To achieve the best risk-adjusted returns, it becomes absolutely necessary not to put all your money in the same basket. Having a judicious mix of debt and equity is equally important whilst you embark on your journey to become a millionaire.

Rahul had a moderate risk appetite and was keen on buying stocks especially at current levels given the fact that they are available at discounts to their actual value. He had limited knowledge about equities hence he start off with equity mutual funds, which is also an ideal way to begin investing into equities.

Often, one is unsure of how much exposure one can assume: a thumb rule is to have equity exposure at 100 less your age; for Rahul it translates into 75 per cent (100 less his age, that is, 25 years) into equities and 25 per cent parked in debt (say fixed deposits for safety).

Diversification is what will determine what returns you achieve. In table 1, we have illustrated three scenarios on returns: 8 per cent, 10 per cent and 15 per cent. Although risk is directly proportional to returns, one should aim to achieve optimal returns at risk-adjusted levels.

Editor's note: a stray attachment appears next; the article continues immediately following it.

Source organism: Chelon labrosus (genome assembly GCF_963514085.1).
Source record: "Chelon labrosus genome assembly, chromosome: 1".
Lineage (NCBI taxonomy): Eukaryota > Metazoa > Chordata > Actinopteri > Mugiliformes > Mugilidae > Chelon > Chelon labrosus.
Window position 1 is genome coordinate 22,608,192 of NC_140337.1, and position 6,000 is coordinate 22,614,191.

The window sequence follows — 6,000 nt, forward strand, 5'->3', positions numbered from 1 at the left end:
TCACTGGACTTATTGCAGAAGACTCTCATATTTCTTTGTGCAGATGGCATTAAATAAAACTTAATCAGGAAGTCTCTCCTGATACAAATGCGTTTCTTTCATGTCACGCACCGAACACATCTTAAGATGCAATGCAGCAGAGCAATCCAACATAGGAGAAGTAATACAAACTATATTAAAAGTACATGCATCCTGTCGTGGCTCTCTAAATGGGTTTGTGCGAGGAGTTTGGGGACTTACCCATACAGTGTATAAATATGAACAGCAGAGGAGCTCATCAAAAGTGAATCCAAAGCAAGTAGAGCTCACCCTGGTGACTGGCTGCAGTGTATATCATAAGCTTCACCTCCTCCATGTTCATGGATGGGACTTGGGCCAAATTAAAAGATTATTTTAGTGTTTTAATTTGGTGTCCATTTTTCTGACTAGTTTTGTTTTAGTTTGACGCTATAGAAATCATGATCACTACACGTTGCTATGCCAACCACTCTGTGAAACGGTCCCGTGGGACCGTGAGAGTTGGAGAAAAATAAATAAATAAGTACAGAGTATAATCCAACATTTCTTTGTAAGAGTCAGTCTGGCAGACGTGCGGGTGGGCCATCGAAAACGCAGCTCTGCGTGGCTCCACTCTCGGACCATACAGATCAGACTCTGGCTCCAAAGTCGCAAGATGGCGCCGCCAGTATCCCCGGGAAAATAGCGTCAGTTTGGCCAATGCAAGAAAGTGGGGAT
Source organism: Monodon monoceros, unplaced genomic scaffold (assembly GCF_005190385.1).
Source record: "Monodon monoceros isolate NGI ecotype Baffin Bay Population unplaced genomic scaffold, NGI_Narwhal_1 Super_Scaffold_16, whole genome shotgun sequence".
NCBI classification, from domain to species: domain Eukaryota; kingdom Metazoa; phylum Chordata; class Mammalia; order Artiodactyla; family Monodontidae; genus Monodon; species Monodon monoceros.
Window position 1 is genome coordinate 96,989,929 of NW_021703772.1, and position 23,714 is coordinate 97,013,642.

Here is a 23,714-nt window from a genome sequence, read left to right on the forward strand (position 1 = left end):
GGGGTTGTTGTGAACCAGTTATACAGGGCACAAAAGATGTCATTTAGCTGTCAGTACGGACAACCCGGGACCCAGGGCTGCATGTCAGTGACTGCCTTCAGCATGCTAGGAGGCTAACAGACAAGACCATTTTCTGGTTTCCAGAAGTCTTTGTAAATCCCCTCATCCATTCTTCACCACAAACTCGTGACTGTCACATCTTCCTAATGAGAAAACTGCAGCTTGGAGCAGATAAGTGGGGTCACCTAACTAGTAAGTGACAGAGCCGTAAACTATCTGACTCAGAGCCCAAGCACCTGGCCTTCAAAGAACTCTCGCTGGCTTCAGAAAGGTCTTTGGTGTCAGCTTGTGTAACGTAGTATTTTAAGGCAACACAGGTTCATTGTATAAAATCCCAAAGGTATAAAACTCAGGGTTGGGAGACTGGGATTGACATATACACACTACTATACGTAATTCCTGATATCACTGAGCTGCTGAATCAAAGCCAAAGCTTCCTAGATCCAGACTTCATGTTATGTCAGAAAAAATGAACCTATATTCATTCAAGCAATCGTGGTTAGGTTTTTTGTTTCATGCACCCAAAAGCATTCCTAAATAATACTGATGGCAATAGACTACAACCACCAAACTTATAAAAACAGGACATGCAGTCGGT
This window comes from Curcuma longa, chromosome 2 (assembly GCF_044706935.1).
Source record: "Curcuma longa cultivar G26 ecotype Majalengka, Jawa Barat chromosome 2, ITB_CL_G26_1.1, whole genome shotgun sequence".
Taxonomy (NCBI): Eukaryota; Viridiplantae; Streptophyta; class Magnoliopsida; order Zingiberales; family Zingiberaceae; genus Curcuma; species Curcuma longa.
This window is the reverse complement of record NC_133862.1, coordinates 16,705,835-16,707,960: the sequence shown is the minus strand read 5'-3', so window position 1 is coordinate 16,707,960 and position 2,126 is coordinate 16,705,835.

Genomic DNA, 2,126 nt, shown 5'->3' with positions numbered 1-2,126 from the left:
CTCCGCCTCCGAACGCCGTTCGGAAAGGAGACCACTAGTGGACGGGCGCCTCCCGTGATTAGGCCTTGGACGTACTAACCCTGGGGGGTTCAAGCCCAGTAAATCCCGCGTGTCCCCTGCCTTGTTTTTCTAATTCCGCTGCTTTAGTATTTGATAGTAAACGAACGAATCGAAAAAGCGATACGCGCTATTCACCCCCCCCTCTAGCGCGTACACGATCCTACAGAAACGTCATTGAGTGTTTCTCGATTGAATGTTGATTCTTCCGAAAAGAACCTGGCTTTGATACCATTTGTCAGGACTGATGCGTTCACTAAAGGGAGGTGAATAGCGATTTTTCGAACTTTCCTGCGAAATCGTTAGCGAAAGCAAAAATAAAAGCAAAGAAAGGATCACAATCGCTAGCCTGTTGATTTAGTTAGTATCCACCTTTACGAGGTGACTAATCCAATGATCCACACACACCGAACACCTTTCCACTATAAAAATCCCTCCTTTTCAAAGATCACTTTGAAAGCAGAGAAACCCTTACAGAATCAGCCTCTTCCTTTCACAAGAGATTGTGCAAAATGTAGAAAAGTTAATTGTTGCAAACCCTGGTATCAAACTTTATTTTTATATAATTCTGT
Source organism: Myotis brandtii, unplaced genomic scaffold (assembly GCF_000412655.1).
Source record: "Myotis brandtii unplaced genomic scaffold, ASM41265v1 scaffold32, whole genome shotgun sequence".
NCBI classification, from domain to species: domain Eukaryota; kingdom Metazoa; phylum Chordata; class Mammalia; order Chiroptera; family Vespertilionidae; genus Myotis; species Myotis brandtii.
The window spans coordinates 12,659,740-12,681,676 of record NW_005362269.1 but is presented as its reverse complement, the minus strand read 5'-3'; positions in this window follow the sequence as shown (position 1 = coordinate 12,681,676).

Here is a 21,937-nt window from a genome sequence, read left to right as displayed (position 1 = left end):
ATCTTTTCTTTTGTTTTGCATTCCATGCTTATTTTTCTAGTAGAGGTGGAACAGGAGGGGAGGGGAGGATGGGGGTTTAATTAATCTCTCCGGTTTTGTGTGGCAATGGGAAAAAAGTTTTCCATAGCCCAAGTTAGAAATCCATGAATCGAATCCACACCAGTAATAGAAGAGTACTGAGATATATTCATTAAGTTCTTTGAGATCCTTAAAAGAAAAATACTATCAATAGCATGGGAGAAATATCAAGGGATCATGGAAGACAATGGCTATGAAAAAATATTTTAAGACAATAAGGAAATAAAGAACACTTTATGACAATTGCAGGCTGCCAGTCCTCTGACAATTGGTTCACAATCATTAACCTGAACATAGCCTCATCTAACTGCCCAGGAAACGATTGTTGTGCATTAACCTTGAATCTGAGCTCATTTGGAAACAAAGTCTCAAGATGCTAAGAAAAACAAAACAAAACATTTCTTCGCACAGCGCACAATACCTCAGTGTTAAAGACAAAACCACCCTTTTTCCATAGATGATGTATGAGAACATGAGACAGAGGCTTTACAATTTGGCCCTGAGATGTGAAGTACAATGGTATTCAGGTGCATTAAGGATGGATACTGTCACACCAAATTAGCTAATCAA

Patience is a virtue

Do not touch your investments; don't react to the prime sentiment of the day. Compounding only works if you allow your investments to grow over a longer period of time. It is exactly like growing a tree to bear fruits. The results will seem slow at first, but persevere.

We quoted earlier that numbers look good when tabulated. However, transforming them into reality could be a Herculean task. Well, not quite. An investment of Rs 10,000 per month for a period of 10 years has yielded an average of 12 per cent on a year-on-year basis even after a huge market fall as the adjacent table illustrates.

Most of the magic of compounding happens only at the end. It's time you planned on how to be a millionaire and maybe not the Slumdog way!
Reference: Rediff & Investopedia